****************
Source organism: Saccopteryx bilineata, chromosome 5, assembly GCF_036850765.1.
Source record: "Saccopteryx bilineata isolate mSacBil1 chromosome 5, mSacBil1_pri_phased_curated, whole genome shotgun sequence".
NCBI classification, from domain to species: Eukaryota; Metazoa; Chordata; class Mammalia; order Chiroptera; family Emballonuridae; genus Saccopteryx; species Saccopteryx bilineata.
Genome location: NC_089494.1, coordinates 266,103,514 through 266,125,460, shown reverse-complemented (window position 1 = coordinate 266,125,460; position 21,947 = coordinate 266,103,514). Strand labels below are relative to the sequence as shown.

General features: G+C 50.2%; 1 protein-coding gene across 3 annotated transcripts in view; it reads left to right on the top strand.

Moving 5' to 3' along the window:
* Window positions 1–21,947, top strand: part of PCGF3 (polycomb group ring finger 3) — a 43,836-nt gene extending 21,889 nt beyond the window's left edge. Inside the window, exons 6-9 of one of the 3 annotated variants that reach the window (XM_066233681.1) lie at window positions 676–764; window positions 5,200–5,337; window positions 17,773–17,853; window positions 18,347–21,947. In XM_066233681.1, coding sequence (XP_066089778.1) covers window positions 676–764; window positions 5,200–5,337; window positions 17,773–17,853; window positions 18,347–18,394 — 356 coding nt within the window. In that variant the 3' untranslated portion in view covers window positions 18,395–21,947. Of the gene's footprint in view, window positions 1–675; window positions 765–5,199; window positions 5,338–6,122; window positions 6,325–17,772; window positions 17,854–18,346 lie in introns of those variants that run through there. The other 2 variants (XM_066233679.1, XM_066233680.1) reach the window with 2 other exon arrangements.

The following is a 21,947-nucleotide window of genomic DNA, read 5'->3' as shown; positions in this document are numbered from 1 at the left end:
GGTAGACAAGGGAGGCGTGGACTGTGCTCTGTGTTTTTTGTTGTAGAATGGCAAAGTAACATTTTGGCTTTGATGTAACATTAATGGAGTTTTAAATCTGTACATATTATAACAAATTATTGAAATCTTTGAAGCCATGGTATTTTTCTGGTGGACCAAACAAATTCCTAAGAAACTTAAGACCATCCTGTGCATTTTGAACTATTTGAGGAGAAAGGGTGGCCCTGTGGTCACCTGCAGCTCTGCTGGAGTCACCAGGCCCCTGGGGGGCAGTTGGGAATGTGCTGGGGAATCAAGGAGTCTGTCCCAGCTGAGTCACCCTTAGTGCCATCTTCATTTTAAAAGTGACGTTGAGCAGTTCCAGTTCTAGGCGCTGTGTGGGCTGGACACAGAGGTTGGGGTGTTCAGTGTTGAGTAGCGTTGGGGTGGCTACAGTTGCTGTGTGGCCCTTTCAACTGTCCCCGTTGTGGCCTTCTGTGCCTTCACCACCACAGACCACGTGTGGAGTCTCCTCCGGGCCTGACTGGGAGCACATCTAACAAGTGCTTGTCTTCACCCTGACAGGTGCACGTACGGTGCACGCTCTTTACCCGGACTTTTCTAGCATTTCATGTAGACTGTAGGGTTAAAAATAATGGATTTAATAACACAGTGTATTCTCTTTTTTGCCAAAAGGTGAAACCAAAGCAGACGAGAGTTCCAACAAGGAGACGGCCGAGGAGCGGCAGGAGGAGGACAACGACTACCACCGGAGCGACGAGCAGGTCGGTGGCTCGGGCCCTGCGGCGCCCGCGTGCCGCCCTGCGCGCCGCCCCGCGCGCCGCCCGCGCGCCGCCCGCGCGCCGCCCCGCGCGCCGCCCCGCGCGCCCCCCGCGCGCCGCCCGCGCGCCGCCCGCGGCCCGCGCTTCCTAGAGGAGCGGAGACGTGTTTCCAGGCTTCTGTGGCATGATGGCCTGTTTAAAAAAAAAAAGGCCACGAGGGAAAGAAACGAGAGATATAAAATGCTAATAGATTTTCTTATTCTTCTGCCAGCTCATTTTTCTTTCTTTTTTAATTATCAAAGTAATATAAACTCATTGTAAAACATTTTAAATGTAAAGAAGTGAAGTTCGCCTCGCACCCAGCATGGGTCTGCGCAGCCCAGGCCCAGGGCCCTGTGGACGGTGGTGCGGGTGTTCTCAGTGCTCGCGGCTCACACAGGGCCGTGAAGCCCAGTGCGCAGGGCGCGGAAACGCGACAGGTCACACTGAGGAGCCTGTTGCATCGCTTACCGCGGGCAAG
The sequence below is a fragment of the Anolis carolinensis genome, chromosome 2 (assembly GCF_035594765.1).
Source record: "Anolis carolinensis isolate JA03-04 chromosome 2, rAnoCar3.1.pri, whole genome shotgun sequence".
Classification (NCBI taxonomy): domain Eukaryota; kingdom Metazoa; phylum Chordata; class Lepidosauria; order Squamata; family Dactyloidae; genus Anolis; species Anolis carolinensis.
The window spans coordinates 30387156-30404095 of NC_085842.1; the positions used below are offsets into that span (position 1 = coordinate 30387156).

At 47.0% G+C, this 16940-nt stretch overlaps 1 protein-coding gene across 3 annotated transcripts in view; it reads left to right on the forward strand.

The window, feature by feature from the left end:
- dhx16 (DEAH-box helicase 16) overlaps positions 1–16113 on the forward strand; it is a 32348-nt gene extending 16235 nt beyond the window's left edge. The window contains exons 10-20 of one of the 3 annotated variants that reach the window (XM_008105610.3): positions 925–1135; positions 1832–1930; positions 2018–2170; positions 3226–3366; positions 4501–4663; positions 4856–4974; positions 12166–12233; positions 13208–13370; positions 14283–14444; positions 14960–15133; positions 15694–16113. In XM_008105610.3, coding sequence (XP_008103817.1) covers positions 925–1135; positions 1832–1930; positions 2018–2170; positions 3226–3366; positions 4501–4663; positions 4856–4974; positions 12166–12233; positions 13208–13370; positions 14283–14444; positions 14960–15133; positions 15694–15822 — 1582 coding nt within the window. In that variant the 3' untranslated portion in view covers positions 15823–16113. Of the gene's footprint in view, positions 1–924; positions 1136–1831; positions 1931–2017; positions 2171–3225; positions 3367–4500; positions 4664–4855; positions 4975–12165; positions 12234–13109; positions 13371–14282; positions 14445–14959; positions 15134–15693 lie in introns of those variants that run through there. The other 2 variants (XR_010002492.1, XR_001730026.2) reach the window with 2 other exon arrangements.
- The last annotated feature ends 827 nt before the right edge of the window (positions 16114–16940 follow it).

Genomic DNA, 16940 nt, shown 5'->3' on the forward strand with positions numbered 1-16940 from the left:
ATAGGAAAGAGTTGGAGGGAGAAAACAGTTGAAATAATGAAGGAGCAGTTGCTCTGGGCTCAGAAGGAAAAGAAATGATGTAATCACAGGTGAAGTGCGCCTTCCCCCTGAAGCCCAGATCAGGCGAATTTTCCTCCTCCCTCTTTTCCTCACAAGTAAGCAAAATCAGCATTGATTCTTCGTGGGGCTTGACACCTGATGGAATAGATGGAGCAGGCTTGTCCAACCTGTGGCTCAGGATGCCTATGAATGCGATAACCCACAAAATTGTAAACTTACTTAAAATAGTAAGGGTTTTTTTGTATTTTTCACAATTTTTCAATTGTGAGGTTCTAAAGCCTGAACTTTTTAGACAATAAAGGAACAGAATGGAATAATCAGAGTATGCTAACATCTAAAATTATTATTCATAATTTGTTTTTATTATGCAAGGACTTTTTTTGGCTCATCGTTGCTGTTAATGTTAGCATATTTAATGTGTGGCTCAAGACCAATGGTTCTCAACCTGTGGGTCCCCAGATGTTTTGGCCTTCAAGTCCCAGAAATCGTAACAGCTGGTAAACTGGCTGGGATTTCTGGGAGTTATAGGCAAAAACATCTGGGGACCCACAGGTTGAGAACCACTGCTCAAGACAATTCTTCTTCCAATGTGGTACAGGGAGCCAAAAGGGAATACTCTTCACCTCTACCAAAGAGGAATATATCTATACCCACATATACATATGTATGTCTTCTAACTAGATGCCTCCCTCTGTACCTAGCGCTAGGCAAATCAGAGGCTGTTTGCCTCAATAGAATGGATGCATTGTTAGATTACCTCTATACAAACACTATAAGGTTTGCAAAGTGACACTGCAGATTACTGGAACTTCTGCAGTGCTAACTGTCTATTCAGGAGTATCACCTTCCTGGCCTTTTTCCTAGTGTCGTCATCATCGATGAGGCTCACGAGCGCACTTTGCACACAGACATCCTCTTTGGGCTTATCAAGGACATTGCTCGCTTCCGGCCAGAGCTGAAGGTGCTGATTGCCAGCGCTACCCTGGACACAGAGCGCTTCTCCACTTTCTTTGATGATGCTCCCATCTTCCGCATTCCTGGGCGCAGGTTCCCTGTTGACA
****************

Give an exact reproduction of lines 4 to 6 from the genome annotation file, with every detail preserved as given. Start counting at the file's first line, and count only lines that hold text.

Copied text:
Genome location: NC_089494.1, coordinates 266,103,514 through 266,125,460, shown reverse-complemented (window position 1 = coordinate 266,125,460; position 21,947 = coordinate 266,103,514). Strand labels below are relative to the sequence as shown.

General features: G+C 50.2%; 1 protein-coding gene across 3 annotated transcripts in view; it reads left to right on the top strand.

Moving 5' to 3' along the window: